This is something that has come up a couple of times now in my code, regarding the interaction of Task and IDisposable, and I figured if it tripped me up it might trip other people up too.

If you're trying to structure your code well, you should have lots of small, well-named methods that may only be two or three significant lines of code (SLoC), like this:

public static string GetConnectionString(string account)  
{
    var url = AccountConnectionStringUrl(account);
    using (var client = new HttpClient())
    {
        return client.GetString(url);
    }
}

Now we have proper IOCP Async for things like HTTP, we would write this method like this:

public static async Task<string> GetConnectionString(string account)  
{
    var url = AccountConnectionStringUrl(account);
    using (var client = new HttpClient())
    {
        return await client.GetStringAsync(url);
    }
}

At first glance, the return await in that method looks superfluous, and there's a vague inkling in our head that we're incurring the overhead of all that mysterious, magical coroutine/state machine code (MMCSMC) that the C# compiler generates when we invoke the await spirits. Surely it would be simpler and quicker to write this:

public static Task<string> GetConnectionString(string account)  
{
    var url = AccountConnectionStringUrl(account);
    using (var client = new HttpClient())
    {
        return client.GetStringAsync(url);
    }
}

After all, HttpClient has already taken care of creating a Task<string> for us, and that's what our method is returning, so why not shortcut it?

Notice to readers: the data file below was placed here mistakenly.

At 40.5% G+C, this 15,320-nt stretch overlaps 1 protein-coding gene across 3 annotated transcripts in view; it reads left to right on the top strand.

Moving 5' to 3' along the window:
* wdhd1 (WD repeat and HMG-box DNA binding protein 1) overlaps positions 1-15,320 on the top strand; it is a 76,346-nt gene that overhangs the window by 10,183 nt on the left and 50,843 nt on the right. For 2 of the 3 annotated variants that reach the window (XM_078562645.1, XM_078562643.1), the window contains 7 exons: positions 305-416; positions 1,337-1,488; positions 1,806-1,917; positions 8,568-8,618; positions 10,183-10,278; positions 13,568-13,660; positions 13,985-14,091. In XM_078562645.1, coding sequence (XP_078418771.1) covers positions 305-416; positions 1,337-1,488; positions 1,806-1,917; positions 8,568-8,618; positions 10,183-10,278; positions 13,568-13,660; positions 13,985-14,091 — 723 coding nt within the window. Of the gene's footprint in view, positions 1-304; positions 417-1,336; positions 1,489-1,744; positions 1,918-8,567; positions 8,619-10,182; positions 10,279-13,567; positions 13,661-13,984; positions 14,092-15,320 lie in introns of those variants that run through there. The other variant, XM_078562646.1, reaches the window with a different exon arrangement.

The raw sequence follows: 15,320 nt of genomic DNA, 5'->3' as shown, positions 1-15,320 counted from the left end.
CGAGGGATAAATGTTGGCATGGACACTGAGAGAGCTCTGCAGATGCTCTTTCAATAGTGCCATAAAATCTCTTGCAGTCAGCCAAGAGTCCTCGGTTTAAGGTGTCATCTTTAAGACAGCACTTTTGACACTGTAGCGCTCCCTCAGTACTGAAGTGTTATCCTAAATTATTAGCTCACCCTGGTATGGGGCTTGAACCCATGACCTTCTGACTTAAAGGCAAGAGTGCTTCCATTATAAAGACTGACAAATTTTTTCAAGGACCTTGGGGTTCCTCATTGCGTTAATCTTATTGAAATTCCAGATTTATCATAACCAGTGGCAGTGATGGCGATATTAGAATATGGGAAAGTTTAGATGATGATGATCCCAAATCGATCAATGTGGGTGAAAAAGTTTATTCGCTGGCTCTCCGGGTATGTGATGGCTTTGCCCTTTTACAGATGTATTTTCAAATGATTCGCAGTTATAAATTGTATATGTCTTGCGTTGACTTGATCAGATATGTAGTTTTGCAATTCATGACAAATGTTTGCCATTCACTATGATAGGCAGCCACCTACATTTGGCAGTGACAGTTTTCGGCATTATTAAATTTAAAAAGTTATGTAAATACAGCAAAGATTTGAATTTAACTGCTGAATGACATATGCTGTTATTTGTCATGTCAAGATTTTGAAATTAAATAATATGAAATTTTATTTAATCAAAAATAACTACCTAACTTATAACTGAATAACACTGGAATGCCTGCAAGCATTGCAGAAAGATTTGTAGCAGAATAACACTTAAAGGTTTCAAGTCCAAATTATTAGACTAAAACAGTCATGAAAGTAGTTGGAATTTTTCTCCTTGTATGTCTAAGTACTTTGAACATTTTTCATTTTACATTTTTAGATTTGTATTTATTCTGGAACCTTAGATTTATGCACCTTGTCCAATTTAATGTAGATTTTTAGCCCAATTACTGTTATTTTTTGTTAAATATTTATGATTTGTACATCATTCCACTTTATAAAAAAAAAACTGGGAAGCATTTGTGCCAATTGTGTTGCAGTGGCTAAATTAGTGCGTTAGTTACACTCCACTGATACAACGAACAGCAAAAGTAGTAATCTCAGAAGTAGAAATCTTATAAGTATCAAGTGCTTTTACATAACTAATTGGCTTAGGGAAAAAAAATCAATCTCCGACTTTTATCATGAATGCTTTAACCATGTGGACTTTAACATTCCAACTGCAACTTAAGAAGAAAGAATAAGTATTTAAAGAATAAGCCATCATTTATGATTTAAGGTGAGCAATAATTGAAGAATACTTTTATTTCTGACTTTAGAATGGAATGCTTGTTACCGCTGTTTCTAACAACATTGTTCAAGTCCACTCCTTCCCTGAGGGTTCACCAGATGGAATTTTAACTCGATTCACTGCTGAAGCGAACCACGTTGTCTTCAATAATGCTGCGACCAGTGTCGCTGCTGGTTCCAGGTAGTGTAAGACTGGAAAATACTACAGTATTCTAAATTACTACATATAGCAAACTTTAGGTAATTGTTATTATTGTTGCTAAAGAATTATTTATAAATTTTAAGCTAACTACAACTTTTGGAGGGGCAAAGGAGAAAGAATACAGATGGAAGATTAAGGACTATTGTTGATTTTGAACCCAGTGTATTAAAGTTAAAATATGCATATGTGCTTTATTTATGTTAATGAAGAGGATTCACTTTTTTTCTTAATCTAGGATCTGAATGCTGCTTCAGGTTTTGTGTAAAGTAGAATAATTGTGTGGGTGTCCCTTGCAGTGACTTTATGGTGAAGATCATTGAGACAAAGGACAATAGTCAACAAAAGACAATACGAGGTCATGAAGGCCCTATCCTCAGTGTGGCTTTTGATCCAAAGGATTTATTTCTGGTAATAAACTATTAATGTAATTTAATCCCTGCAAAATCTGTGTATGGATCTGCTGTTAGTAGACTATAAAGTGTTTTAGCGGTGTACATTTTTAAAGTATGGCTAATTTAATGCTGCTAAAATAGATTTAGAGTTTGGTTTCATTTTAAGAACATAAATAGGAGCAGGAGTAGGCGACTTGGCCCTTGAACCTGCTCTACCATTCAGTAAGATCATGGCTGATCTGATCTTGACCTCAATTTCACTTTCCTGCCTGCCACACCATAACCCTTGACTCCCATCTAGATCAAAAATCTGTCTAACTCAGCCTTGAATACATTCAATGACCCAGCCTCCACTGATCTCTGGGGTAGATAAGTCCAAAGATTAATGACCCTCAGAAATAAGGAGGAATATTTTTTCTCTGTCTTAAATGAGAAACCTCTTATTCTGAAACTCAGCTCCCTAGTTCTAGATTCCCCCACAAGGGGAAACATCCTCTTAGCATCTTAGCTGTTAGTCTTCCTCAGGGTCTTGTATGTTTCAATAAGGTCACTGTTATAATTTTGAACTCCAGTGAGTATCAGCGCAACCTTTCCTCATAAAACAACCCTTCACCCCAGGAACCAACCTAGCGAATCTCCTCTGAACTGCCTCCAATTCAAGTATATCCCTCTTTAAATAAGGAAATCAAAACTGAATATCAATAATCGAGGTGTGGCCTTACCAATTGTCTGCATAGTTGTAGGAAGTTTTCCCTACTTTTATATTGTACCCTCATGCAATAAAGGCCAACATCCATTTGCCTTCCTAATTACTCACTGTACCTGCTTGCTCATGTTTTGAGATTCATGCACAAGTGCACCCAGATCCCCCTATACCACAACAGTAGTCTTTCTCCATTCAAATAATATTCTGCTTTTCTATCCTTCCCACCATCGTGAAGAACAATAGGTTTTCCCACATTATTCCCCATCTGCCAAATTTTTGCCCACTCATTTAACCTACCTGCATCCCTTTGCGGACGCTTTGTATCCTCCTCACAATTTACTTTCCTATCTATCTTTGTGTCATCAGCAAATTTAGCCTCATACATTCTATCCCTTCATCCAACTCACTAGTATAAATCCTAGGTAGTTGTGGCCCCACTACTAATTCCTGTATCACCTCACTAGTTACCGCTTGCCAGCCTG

The answer, of course, is that async is hard.

In the second version of that Async method, here's what happens:

  1. A disposable HttpClient object is created
  2. A Task is started to download some text
  3. The client is disposed
  4. The in-progress Task is returned to the caller.

You see the problem? We've got a task floating around which is still attached to our client, but we've closed down and cleaned up that object. If the task still needs the HttpClient to complete (hint: it does) then it's going to get an ObjectDisposedException.

By contrast, the first version of that Async method runs (effectively*) like this:

  1. A disposable HttpClient object is created
  2. A Task is started to download some text
  3. The compiler-generated coroutine yields execution until the Task completes
  4. The Task completes
  5. The coroutine continues execution
  6. The client is disposed
  7. The completed task is returned to the caller.

*That's simplified, obviously; what actually gets returned to the caller is a Task<string> that wraps around all that coroutine complexity, but the effect is the same.

So, when you're working with IDisposable objects like HttpClient or SqlConnection, don't try and shortcut your Async methods, because you'll get bizarre Heisenbugs that defy debugging (it turns out those tasks sneakily complete while you're stepping through your broken code).

As for the overhead of the MMCSMC: yes, it is measurable (if only at the milliseconds level). But we use async/await for two reasons: to keep a GUI responsive while a long-running task (such as an ADO.NET query) executes; or to improve the scalability of our web applications, but not the raw performance. If either of those use-cases apply, then you need to be using async methods, and if you're using them you should probably just await them.

Note: As mentioned in the comments below, wrapping HttpClient instances in using blocks is not necessarily best practice. HttpClient is mostly thread-safe, which means you can reuse instances of it (with certain provisos). More information on that here.